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Pat Gullane: Member of Order of Canada

Patrick Gullane
Patrick Gullane

"Please join me in congratulating Professor Patrick Gullane on his appointment as a Member of the Order of Canada. Pat is Chair of the Department of Otolaryngology - Head and Neck Surgery and is cross - appointed to our department of Surgery. A friend to all who know him, Pat has had a distinguished career as a surgeon and administrator. Pat went to medical school in Galway, Ireland and then trained in Otolaryngology - Head and Neck Surgery at the University of Western Ontario. After fellowships at the University of Pittsburgh and Columbia University in New York, he returned to Canada as a faculty member at the University of Western Ontario in London. He was recruited to U of T in 1983 and has distinguished himself as a world authority in head and neck cancer, with a specific area of expertise in skull-base surgery. We are proud that Pat is cross appointed to our Department and congratulate him on his magnificent achievements." These were Richard Reznick's words as he announced Pat Gullane's recent honor.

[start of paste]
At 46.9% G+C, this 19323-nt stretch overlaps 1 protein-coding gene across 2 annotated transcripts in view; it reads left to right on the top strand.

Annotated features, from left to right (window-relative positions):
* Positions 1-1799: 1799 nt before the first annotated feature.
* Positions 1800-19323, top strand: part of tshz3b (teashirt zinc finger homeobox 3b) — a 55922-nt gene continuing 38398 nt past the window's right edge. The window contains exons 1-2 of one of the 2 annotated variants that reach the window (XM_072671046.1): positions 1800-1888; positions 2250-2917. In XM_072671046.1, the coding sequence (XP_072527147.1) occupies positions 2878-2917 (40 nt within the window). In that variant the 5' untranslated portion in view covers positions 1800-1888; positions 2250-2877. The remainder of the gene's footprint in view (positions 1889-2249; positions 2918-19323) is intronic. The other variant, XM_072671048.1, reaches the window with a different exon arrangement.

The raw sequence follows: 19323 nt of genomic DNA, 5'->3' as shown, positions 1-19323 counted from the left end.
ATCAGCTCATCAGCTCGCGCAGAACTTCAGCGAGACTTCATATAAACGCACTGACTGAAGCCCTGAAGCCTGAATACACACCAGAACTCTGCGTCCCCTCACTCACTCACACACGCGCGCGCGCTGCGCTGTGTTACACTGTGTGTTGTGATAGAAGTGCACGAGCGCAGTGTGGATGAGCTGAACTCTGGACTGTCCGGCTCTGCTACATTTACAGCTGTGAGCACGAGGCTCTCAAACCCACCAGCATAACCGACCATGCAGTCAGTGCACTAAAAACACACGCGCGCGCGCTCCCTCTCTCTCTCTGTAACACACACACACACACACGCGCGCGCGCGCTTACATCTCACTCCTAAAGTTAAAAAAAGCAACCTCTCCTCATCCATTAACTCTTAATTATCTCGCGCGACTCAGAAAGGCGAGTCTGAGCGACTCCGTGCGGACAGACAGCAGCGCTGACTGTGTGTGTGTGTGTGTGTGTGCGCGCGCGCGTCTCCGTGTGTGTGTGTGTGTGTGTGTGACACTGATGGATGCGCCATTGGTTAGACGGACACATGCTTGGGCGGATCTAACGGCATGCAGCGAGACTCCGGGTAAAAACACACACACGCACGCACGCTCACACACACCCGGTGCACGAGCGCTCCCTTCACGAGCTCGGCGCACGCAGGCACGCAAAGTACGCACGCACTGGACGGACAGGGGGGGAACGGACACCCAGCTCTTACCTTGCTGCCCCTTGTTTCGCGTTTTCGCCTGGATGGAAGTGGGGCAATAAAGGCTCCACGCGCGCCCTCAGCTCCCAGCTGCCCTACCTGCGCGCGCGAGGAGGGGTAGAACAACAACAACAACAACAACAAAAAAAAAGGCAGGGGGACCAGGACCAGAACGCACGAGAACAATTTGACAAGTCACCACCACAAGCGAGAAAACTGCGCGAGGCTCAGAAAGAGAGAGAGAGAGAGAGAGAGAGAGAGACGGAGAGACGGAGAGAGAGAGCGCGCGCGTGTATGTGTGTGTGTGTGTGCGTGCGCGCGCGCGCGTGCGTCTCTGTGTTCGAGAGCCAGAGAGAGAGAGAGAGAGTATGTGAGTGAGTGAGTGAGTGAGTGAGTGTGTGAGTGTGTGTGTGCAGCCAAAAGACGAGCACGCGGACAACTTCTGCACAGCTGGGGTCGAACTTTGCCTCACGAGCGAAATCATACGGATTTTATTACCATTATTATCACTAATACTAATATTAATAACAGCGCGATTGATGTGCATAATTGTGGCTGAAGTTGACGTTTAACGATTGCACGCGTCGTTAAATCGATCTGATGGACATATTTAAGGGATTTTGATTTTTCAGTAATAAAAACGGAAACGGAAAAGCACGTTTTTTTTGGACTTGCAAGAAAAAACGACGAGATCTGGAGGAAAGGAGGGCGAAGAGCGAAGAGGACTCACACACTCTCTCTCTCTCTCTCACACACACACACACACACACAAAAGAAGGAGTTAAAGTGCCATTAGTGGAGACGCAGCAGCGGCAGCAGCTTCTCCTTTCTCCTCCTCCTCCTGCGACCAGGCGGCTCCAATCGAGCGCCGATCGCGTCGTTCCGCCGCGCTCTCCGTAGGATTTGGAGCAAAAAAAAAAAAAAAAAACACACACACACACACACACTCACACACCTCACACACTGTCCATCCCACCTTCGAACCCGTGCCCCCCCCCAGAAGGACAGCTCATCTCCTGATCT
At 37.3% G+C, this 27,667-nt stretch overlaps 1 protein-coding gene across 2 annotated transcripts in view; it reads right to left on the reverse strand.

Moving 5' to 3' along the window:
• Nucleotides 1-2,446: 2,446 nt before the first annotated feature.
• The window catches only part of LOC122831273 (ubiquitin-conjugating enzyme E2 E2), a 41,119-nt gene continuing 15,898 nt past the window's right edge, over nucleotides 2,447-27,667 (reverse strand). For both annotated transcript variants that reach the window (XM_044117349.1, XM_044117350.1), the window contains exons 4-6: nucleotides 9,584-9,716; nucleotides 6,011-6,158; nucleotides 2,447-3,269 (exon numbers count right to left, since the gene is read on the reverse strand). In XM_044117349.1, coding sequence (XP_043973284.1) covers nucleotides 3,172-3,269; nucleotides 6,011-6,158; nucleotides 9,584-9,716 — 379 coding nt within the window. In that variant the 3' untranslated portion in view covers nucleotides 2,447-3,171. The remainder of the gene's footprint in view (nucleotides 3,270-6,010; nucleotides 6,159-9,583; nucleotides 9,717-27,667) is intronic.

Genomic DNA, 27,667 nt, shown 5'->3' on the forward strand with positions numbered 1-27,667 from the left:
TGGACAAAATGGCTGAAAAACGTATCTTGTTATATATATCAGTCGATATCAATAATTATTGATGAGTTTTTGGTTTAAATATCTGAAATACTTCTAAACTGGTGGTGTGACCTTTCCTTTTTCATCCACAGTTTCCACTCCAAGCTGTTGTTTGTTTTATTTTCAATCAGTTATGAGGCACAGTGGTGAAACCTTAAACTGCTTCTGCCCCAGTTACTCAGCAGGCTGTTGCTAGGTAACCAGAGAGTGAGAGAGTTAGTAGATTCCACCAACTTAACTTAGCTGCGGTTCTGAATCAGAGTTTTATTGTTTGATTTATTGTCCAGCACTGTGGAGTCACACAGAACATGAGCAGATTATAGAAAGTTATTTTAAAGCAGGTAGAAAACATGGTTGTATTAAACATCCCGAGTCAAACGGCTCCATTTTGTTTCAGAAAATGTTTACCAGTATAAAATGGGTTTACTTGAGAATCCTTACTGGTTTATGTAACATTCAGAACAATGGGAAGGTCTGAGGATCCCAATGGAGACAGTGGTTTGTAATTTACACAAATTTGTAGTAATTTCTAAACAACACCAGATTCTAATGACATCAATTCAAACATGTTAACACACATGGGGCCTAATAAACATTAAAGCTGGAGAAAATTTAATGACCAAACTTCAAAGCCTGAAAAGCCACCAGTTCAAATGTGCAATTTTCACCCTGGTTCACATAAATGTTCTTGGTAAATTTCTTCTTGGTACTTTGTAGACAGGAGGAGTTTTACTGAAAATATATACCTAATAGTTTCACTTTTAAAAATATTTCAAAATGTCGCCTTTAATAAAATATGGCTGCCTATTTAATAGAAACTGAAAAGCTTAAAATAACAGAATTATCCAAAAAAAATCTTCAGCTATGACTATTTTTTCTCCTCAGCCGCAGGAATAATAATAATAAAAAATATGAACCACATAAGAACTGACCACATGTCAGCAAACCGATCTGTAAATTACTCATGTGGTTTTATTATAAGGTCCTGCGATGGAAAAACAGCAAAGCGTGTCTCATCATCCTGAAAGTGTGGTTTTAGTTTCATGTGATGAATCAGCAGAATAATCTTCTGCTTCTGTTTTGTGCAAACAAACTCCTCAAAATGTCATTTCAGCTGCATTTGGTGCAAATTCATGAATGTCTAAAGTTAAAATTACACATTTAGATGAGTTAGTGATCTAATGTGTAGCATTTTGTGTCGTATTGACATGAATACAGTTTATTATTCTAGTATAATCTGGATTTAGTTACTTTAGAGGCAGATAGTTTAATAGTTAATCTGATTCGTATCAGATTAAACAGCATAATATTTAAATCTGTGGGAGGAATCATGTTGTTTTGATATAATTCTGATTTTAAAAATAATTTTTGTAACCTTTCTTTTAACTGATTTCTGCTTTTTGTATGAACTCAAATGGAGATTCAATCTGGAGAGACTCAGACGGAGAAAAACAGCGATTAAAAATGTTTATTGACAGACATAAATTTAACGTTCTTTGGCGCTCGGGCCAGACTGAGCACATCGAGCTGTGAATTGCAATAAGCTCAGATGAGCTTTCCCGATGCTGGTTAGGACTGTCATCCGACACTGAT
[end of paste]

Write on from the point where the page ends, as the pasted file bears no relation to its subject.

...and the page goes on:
Pat described the appointment as "so unexpected and profoundly meaningful to me as a Canadian. Though I have been fortunate to receive honors from surgical and scientific societies in the United States, England and Australia, this appointment is the most meaningful".

The order of Canada's motto is Desiderantes Meliorem Patriam (They desire a better country). It recognizes contributions that have enriched the lives of others and made a difference to this country. They are inducted by the Governor General in her role as representative of the Queen. Members of the Order are the only regular citizens who are empowered to administer the Canadian Oath of Citizenship. Nominees are evaluated by an Advisory Council, chaired by the Chief Justice of Canada and including the Clerk of the Queen's Privy Council , the Deputy Minister of Canadian Heritage, the Chair of Canada Council for the Arts, the President of the Royal Society of Canada, the Chair of the Association of Universities and Colleges of Canada and five rotating members of the Order.


Q: What was the contribution to surgery and the University of Toronto that the Advisory Council was recognizing?